A year ago, few in the figure skating world knew who Kaetlyn Osmond was. She was just starting to confidently land triple-triples and she placed third in her debut in the senior category at the 2012 Canadian nationals. Fast forward one year to Saturday night, and Osmond charged to her first Canadian senior women’s title.
The 5-foot-5, dark-haired youngster had already placed first at both the Nebelhorn Trophy and Skate Canada International this season. As her dream season continued, the 17-year-old native of Marystown, NL was the winner at Canadian Tire National Figure Skating Championships Saturday, one of three teens to make the women’s podium. All were juniors just two years ago.
Friday, Osmond took a monster lead at the Hershey Centre with a confident Mambo-inspired short program. Saturday, she maintained that dominance, despite one tumble, with her Carmen free skate, for a combined score of 201.34. Gabrielle Daleman, who just turned 15 and was last year’s junior champion, took second (163.90). Alaine Chartrand, 16, was third (157.22). Lacoste (156.14) appeared to have finished third, but fell off the podium after Chartrand’s marks were adjusted.
“Coming in, I was hoping to win, knowing there was a real possibility I could, but also the possibility that I wouldn’t,” said an elated Osmond. “I’m really happy with how I did and really glad I won.”
The most closely-contested event of the Canadian Figure Skating Championships was the pairs, where two teams -- close friends and intense rivals -- pushing one another to their finest performances.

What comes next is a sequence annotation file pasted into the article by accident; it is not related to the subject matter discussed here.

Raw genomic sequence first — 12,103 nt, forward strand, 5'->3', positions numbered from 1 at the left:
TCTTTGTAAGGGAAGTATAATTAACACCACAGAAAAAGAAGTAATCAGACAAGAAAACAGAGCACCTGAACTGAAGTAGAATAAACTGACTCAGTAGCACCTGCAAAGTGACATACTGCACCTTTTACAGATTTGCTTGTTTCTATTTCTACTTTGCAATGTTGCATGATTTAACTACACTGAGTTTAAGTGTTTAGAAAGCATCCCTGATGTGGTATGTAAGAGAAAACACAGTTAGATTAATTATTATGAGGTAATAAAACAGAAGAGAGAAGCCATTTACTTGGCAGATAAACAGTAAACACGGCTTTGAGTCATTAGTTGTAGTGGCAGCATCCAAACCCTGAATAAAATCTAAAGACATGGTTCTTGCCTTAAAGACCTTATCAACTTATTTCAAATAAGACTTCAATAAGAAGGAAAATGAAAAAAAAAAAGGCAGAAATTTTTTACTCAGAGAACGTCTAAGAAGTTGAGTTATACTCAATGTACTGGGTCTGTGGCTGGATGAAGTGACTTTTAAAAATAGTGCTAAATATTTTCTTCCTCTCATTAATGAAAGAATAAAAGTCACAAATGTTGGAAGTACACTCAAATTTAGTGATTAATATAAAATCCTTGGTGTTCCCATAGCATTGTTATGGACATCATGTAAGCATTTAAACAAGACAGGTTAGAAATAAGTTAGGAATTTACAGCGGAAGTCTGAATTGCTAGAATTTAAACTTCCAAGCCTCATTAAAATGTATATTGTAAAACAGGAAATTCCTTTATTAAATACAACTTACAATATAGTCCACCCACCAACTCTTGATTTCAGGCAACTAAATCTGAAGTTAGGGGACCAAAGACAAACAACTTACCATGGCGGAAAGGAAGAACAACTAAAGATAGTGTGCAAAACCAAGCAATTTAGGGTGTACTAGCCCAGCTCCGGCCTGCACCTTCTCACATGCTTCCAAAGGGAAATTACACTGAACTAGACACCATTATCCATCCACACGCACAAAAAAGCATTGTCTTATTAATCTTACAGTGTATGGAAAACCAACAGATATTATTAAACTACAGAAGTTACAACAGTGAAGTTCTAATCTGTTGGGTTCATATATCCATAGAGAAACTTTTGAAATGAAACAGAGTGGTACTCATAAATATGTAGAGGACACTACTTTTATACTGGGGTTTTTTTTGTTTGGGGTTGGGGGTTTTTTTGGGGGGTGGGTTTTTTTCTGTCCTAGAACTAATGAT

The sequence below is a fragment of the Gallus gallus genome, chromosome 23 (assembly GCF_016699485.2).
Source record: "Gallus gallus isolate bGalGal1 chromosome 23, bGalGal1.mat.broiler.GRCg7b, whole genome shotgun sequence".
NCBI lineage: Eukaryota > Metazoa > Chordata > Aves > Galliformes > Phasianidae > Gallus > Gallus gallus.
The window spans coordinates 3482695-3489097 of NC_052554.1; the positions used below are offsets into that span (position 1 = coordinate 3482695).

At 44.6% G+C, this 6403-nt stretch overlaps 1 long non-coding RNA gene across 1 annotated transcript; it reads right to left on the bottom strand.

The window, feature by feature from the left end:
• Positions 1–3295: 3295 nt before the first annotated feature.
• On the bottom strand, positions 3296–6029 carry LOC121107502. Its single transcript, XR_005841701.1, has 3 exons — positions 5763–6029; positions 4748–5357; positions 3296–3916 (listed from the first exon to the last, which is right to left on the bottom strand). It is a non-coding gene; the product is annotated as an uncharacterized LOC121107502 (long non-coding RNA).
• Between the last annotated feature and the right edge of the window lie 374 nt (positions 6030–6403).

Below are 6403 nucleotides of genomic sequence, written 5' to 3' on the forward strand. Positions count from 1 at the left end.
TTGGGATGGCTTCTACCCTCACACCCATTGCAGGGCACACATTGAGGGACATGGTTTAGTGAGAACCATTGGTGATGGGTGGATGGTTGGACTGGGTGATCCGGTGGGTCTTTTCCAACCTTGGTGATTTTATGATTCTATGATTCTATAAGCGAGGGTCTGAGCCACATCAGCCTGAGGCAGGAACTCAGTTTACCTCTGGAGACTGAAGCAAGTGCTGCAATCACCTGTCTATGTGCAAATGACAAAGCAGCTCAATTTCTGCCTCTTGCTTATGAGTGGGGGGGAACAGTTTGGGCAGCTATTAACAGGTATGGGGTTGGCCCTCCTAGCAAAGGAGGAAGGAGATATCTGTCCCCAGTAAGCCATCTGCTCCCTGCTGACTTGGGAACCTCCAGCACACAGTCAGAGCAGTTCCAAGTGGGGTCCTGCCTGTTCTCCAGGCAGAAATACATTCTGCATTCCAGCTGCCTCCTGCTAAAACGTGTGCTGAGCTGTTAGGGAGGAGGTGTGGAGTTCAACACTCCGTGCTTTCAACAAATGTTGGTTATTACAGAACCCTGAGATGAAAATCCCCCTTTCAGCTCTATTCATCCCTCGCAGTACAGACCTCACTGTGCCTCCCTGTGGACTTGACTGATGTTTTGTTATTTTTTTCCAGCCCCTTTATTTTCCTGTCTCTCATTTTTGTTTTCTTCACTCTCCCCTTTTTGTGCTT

Both teams skating to world class scores, Meagan Duhamel and Eric Radford edged out their friends Kirsten Moore-Towers and Dylan Moscovitch to capture their second Canadian pairs title.
Duhamel and Radford, the reigning Canadian champs, had a slight lead after Friday’s short program and kept it Saturday as they earned a total of 206.63. Moore-Towers and Moscovitch, the 2011 Canadian champions, finished a close second with 204.54. Paige Lawrence and Rudi Swiegers were third (171.13).
“This is what happens when you have two world-class skating teams at the top of the world -- they push each other,” said Duhamel. “I don’t know if we would have skated that amazing if they hadn’t pushed us to our limit. It’s so amazing for sport in Canada and for figure skating, especially with Worlds coming to London.”
Moore-Towers and Moscovitch had finished fourth last year after skating poorly. But they built this year, making it to the Grand Prix Final along with Duhamel and Radford.
Skating second-last on the evening, Moscovitch and Moore-Towers’ landed big element after big element in their dramatic long program to music by Queen. They had the crowd on their feet screaming while their rivals waited back stage listening and seeing their rivals’ big scores.
Duhamel and Radford answered with their own spectacular performance to Angel by Philippe Rombi.
“After having us and Meagan and Eric both at Grand Prix Finals -- the first time Canada has had two teams there, I knew we were both going to come to nationals really feisty and ready to go,” said Moscovitch. “We definitely posted some really high scores, some very competitive world scores.”
As expected, Patrick Chan won his sixth Canadian senior men’s title with a total score of 273.75, although he had a fall in his free program and was disappointed in his skate. Kevin Reynolds put down a solid free program and narrowed a little the enormous lead Chan held after the short program, but still placed second with 261.26. Andre Rogozine pulled into third with a total of 207.85.
The results of this event will go a long way to deciding who will earn Canada’s berths to compete in the 2013 World Figure Skating Championships, which will be hosted in London, Ont. in March -- one for ladies, two for pairs and three for both ice dance and men. Skaters will compete in Four Continents before then.
The Ice Dance event is the final discipline to go, finishing Sunday with the long dance. Four-time Canadian champions and 2010 Olympic gold medalists Tessa Virtue and Scott Moir are in the lead.